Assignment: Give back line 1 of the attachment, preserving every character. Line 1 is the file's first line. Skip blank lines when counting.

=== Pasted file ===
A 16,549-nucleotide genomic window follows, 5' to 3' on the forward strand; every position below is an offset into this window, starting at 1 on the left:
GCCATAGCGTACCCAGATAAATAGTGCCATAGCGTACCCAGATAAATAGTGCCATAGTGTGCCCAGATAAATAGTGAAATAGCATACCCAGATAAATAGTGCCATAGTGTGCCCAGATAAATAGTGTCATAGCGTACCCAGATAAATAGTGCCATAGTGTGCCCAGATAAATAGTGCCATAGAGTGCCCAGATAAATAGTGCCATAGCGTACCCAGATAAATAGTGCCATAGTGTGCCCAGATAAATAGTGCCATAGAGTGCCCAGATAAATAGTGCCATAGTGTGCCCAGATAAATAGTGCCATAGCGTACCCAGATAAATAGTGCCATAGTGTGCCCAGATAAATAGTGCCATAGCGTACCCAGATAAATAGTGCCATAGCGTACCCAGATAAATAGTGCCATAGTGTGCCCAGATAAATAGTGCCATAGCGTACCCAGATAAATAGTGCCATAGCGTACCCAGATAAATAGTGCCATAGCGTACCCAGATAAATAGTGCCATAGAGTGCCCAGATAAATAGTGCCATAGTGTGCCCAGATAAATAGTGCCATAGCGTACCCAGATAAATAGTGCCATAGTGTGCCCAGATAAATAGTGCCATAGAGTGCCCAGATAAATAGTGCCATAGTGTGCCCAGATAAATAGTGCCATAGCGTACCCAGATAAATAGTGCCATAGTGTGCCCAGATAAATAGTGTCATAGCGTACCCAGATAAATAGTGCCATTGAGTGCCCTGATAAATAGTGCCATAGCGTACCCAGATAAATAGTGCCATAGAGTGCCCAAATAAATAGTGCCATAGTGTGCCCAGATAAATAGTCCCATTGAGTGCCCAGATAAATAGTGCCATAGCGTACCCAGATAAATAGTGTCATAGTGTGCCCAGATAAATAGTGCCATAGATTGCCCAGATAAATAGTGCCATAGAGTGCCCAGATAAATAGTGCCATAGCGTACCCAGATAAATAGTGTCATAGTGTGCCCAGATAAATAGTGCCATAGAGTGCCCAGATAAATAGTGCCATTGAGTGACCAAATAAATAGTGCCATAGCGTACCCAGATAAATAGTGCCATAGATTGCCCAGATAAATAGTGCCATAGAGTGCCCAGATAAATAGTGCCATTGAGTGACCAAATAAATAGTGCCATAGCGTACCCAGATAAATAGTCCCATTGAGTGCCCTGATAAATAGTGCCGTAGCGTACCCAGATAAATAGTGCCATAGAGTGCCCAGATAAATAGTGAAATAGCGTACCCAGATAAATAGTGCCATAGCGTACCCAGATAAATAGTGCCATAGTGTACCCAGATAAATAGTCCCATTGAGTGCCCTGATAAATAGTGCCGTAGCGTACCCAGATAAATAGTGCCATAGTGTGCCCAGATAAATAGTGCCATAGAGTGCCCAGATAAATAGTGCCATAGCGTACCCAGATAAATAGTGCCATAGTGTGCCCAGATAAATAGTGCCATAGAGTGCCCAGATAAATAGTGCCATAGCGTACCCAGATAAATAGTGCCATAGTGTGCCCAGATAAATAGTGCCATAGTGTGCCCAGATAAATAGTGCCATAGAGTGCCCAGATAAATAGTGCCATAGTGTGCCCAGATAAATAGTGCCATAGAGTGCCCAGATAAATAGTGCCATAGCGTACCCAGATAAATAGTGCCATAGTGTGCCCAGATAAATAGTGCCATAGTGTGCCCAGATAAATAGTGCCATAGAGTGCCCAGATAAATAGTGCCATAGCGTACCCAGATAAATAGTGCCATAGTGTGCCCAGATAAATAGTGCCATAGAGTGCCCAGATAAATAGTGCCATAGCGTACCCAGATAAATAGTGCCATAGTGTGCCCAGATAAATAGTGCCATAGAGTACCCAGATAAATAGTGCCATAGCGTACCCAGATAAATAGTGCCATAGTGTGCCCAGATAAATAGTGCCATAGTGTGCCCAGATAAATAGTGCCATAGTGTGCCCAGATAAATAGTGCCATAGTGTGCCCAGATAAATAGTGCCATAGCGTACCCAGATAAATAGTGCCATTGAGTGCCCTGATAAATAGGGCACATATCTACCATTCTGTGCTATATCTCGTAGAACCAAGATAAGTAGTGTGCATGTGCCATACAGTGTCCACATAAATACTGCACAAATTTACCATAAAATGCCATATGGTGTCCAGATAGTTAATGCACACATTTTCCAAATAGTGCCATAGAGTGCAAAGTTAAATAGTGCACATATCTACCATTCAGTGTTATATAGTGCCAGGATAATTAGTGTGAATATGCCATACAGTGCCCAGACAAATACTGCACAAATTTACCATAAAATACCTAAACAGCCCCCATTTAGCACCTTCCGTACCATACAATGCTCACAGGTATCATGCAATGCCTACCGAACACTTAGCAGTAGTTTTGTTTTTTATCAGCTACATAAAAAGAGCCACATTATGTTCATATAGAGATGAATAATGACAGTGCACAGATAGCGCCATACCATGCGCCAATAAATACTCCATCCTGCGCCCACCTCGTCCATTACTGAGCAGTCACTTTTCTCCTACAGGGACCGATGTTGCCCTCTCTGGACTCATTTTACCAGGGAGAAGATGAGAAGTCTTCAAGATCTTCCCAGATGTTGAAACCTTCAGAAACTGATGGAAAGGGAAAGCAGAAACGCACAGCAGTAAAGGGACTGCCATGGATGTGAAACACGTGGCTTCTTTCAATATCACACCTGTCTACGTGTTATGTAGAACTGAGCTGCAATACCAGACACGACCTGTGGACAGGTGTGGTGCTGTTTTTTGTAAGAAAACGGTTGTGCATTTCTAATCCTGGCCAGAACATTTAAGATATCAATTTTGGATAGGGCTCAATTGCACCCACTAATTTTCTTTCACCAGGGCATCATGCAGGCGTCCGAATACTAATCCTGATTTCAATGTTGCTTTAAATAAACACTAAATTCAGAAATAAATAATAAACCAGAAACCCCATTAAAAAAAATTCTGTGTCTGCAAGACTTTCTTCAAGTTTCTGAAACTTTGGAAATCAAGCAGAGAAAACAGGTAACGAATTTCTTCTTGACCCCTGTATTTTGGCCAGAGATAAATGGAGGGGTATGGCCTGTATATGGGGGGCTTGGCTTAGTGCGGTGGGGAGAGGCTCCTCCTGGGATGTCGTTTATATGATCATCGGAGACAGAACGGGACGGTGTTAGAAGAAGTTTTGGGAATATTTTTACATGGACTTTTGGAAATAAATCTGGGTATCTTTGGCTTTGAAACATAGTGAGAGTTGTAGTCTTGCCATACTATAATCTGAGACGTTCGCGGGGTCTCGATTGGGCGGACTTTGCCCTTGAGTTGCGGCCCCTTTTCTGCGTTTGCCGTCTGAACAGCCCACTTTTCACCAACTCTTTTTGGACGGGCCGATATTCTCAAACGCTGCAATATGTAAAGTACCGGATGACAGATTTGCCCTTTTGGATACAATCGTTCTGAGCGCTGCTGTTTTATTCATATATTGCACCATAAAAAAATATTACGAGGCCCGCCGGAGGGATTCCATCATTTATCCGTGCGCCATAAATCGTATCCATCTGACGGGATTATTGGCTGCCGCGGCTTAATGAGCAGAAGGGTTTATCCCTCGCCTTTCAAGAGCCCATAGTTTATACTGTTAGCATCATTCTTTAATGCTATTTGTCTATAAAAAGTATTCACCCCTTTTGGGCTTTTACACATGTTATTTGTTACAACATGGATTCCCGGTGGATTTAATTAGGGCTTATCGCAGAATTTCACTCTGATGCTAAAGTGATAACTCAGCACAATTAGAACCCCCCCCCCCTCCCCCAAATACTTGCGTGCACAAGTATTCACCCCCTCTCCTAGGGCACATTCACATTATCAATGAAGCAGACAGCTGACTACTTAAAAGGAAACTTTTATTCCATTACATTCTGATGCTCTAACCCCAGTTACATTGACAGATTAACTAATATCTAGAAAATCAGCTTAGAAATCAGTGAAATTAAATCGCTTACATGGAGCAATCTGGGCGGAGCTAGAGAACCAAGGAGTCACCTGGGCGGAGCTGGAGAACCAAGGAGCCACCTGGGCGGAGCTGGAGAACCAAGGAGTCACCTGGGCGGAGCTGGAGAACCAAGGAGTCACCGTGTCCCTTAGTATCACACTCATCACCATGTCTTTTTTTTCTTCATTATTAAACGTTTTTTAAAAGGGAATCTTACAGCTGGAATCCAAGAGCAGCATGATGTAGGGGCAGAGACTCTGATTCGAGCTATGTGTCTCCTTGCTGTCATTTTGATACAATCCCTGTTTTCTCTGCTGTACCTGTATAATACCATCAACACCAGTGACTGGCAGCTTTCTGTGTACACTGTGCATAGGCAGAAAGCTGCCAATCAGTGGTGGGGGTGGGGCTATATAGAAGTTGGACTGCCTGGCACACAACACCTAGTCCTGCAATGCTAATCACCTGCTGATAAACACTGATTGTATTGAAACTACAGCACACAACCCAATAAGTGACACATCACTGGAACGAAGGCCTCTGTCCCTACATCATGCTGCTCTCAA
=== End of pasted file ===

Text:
A 16,549-nucleotide genomic window follows, 5' to 3' on the forward strand; every position below is an offset into this window, starting at 1 on the left: